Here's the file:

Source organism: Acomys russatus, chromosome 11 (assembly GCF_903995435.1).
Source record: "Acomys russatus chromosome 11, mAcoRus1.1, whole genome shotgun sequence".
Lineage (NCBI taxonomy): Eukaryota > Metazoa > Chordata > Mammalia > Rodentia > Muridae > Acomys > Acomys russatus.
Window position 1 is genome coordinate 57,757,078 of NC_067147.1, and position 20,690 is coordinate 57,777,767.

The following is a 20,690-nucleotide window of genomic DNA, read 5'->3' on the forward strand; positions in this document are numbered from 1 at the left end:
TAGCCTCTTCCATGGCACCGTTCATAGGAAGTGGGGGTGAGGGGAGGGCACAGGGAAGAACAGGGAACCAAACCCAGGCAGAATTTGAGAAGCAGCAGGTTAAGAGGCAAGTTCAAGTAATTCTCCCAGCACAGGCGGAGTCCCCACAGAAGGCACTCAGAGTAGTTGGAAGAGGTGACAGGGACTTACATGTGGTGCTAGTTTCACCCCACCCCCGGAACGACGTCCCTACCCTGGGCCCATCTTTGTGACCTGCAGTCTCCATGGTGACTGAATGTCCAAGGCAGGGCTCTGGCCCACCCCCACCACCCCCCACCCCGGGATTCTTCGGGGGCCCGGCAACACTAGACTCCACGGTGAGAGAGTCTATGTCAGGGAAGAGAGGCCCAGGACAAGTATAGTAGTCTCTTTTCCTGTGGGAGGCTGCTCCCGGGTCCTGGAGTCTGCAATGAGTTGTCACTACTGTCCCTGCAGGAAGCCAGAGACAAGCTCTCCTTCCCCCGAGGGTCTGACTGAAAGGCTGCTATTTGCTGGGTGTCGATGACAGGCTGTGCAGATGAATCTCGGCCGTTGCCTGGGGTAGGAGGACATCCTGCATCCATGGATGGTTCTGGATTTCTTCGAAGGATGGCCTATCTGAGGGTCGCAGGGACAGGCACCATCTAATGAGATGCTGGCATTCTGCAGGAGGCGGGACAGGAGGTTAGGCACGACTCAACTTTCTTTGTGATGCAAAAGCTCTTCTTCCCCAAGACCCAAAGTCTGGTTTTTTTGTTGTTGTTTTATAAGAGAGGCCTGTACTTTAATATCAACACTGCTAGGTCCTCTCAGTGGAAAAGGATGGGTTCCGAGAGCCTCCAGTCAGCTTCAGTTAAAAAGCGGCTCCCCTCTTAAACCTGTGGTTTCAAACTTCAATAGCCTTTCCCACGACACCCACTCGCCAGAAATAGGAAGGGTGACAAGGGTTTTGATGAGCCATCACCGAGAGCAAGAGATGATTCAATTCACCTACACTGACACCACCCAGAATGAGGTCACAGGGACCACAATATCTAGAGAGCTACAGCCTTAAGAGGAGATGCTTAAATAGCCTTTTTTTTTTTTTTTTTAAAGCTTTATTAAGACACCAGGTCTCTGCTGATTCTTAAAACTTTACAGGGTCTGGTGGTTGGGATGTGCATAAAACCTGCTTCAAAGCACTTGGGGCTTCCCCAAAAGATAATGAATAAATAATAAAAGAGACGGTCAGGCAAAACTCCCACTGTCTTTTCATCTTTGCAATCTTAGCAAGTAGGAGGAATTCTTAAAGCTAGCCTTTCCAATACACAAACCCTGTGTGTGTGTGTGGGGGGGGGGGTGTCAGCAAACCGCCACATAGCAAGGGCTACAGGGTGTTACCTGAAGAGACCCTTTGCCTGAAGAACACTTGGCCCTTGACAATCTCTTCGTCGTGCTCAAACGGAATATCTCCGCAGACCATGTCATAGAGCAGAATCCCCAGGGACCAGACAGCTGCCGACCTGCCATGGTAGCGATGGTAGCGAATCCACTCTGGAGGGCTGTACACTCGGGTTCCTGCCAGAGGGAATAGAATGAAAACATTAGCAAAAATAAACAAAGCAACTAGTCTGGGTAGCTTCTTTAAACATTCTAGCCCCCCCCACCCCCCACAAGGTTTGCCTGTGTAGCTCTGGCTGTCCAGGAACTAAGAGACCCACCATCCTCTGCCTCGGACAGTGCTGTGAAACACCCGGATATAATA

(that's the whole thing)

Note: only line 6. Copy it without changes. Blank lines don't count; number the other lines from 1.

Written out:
TAGCCTCTTCCATGGCACCGTTCATAGGAAGTGGGGGTGAGGGGAGGGCACAGGGAAGAACAGGGAACCAAACCCAGGCAGAATTTGAGAAGCAGCAGGTTAAGAGGCAAGTTCAAGTAATTCTCCCAGCACAGGCGGAGTCCCCACAGAAGGCACTCAGAGTAGTTGGAAGAGGTGACAGGGACTTACATGTGGTGCTAGTTTCACCCCACCCCCGGAACGACGTCCCTACCCTGGGCCCATCTTTGTGACCTGCAGTCTCCATGGTGACTGAATGTCCAAGGCAGGGCTCTGGCCCACCCCCACCACCCCCCACCCCGGGATTCTTCGGGGGCCCGGCAACACTAGACTCCACGGTGAGAGAGTCTATGTCAGGGAAGAGAGGCCCAGGACAAGTATAGTAGTCTCTTTTCCTGTGGGAGGCTGCTCCCGGGTCCTGGAGTCTGCAATGAGTTGTCACTACTGTCCCTGCAGGAAGCCAGAGACAAGCTCTCCTTCCCCCGAGGGTCTGACTGAAAGGCTGCTATTTGCTGGGTGTCGATGACAGGCTGTGCAGATGAATCTCGGCCGTTGCCTGGGGTAGGAGGACATCCTGCATCCATGGATGGTTCTGGATTTCTTCGAAGGATGGCCTATCTGAGGGTCGCAGGGACAGGCACCATCTAATGAGATGCTGGCATTCTGCAGGAGGCGGGACAGGAGGTTAGGCACGACTCAACTTTCTTTGTGATGCAAAAGCTCTTCTTCCCCAAGACCCAAAGTCTGGTTTTTTTGTTGTTGTTTTATAAGAGAGGCCTGTACTTTAATATCAACACTGCTAGGTCCTCTCAGTGGAAAAGGATGGGTTCCGAGAGCCTCCAGTCAGCTTCAGTTAAAAAGCGGCTCCCCTCTTAAACCTGTGGTTTCAAACTTCAATAGCCTTTCCCACGACACCCACTCGCCAGAAATAGGAAGGGTGACAAGGGTTTTGATGAGCCATCACCGAGAGCAAGAGATGATTCAATTCACCTACACTGACACCACCCAGAATGAGGTCACAGGGACCACAATATCTAGAGAGCTACAGCCTTAAGAGGAGATGCTTAAATAGCCTTTTTTTTTTTTTTTTTAAAGCTTTATTAAGACACCAGGTCTCTGCTGATTCTTAAAACTTTACAGGGTCTGGTGGTTGGGATGTGCATAAAACCTGCTTCAAAGCACTTGGGGCTTCCCCAAAAGATAATGAATAAATAATAAAAGAGACGGTCAGGCAAAACTCCCACTGTCTTTTCATCTTTGCAATCTTAGCAAGTAGGAGGAATTCTTAAAGCTAGCCTTTCCAATACACAAACCCTGTGTGTGTGTGTGGGGGGGGGGGTGTCAGCAAACCGCCACATAGCAAGGGCTACAGGGTGTTACCTGAAGAGACCCTTTGCCTGAAGAACACTTGGCCCTTGACAATCTCTTCGTCGTGCTCAAACGGAATATCTCCGCAGACCATGTCATAGAGCAGAATCCCCAGGGACCAGACAGCTGCCGACCTGCCATGGTAGCGATGGTAGCGAATCCACTCTGGAGGGCTGTACACTCGGGTTCCTGCCAGAGGGAATAGAATGAAAACATTAGCAAAAATAAACAAAGCAACTAGTCTGGGTAGCTTCTTTAAACATTCTAGCCCCCCCCACCCCCCACAAGGTTTGCCTGTGTAGCTCTGGCTGTCCAGGAACTAAGAGACCCACCATCCTCTGCCTCGGACAGTGCTGTGAAACACCCGGATATAATA